Justice Taiwo Taiwo of the Abuja division of the Federal High Court has ordered CBN to pay the sum of N82 billion judgement debt to oil-producing communities of Ibeno local government area of Akwa-Ibom State.
The aforementioned amount stands to the credit of the Nigerian National Petroleum Corporation (NNPC) and its joint venture partner, Mobil Producing Nigeria Unlimited at the Central Bank of Nigeria.
In 2012, the Ibeno communities had instituted a lawsuit against NNPC, Mobil Producing Nigeria Unlimited and ExxonMobil Corporation seeking a N100 billion compensation for economic losses suffered from oil spillages caused by the defendants during exploration.
What happened in court
At the resumed hearing, Abayomi Omoruwa (SAN), CBN’s lawyer argued that the consent of the Attorney General of the Federation (AGF) needed to be sought before enforcing the garnishee order.
Justice Taiwo held that the consent of the AGF needed not to be sought as CBN is not a public officer. He, therefore, ordered it to release the funds belonging to the defendants to the communities.
In his ruling, the judge said, “The January 6, 2022 application for an order nisi is made absolute against the apex bank.”
NNPC and Mobil had raised objections to the order Nisi made by the court in December 2021. They challenged the order saying that the name on the suit was NNPC and not NNPC Ltd.
While dismissing the application challenging the service of garnishee order nisi, Justice Taiwo said the Petroleum Industry Act has altered the name of NNPC.
He noted that NNPC Ltd. had inherited assets and liabilities of NNPC as its employees and directors are still the same group of persons.
“It follows that the suit identity of the judgement debtor has been known, and the misnomer will be corrected since it’s a mistake of a name.
“The Judgment debtor is a juristic person, and the applicant has not suffered any injustice upon the mistake in the name of the applicant.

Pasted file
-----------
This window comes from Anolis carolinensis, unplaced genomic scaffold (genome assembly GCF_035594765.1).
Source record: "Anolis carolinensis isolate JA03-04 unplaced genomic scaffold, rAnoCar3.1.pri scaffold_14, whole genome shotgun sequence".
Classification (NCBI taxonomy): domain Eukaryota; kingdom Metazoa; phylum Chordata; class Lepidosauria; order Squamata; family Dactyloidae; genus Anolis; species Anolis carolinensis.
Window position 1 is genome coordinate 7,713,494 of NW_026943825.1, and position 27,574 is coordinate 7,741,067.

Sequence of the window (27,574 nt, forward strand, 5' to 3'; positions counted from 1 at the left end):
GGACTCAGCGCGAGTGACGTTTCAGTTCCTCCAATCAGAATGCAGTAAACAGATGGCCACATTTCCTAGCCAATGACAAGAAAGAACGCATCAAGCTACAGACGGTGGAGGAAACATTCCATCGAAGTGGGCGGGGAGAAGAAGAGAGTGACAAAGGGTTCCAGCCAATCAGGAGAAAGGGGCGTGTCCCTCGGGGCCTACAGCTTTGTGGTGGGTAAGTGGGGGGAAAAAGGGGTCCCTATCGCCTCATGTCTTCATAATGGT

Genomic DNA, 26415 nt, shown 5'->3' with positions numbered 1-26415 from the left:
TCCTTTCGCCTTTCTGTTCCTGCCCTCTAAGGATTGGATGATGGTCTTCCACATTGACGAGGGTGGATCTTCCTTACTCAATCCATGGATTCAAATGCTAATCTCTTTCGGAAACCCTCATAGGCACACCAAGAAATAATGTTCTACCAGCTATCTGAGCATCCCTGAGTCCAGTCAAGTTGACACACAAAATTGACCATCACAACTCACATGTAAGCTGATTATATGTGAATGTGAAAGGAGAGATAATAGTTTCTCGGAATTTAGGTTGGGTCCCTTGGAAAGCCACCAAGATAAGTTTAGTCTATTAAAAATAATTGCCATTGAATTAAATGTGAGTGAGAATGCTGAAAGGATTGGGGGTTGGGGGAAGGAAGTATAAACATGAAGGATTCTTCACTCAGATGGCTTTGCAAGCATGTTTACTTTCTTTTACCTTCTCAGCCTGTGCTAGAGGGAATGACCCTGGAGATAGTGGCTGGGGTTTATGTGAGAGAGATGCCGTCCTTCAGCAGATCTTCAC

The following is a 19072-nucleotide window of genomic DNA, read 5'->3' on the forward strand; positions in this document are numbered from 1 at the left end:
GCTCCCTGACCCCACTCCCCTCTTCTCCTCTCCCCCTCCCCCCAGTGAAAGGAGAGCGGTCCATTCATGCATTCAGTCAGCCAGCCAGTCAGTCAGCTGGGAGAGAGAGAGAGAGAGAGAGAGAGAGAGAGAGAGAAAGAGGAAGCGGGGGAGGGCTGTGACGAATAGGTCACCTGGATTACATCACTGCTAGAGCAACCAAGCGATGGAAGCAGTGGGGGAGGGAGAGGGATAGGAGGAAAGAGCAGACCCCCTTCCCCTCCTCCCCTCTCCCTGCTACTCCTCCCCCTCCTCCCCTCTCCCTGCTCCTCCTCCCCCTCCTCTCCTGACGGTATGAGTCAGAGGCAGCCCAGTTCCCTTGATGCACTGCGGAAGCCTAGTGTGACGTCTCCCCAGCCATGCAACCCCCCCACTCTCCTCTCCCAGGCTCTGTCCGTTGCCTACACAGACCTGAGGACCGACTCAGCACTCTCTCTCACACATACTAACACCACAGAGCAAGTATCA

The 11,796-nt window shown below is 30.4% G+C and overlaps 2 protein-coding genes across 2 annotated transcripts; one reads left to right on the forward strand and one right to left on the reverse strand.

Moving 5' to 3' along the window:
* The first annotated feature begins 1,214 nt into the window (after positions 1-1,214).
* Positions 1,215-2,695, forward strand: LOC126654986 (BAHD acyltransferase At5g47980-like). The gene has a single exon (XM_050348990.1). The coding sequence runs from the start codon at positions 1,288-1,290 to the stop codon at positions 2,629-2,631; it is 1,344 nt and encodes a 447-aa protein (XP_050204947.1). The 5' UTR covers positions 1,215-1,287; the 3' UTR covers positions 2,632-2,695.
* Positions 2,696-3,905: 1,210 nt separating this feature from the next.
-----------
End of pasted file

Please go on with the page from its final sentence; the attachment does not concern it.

“The Court has power to grant amendment of the name if mistakenly written. When a misnomer occurs, it does not vitiate the subject matter of the case.”
The judge noted that the court is to make findings and dispense justice and not to punish a litigant for a misnomer.
“The application of the judgement debtor dated 24 December, 2021 is hereby refused,” justice Taiwo held.
Justice Taiwo, after dismissing the objections raised by CBN, NNPC and Mobil, held that “Since all challenges to the order nisi dated 15 December, 2021 have been dispensed with and found lacking in merit, the order nisi is hereby made absolute against the garnishees.”
In 2012, aggrieved people of Ibeno communities led by Obong Effiong Archianga and 9 others through their lawyers, Chief Lucius Nwosu,( SAN), had instituted the suit against NNPC, Mobil Producing Nigeria Unlimited and ExxonMobil Corporation.
The court dismissed the 3rd defendant (EXxonMobil) from the suit after it had established that there was no cause of action against it.
The defendants had argued that the suit was statute-barred in 2012 when it was instituted.
On June 21, 2021, the court awarded N81.9 billion to the communities over the oil spillage.
Of which N10 billion was for general damages, N42.8 billion as damages for intangible losses and N21.9 billion for special damages as annotated.
The court held that both Mobil and NNPC were negligent by their failure to visit places of the leakages of the crude oil that led to the contamination of rivers and creeks.
In its ruling, the court ordered NNPC and Mobil to pay the funds to the communities within 14 days of which failure to pay will attract an 8 percent interest on the principal sum.
However, failure of the NNPC and Mobil to pay the said money, the communities approached the court again seeking the enforcement of the judgement by initiating a garnishee proceedings.
The court had ordered CBN to come and show cause why an order should not be made upon it in fulfilment of the judgement debt.
On December 15, 2021, CBN argued that it had to get the consent of the Attorney General of the Federation before enforcing the garnishee judgment.
What you should know
Justice Taiwo rejected the claims of the Mobile joint venture partner, NNPC, that the suit was statute-barred in 2012 when it was filed by the aggrieved plaintiffs, adding that the suit had to do with fundamental rights that cannot be rendered impotent by the statute of limitations.
Section 11 (5) of the Oil Pipeline Act made it mandatory for oil companies to monitor and repair their pipelines to avoid spillages and environmental degradation.
Mobil had claimed that it did clean up exercises in the oil communities. However, the judge in June 2021, held that the oil giant failed to address the compensation that would have mitigated the economic losses of the people said to be mainly fishermen and farmers.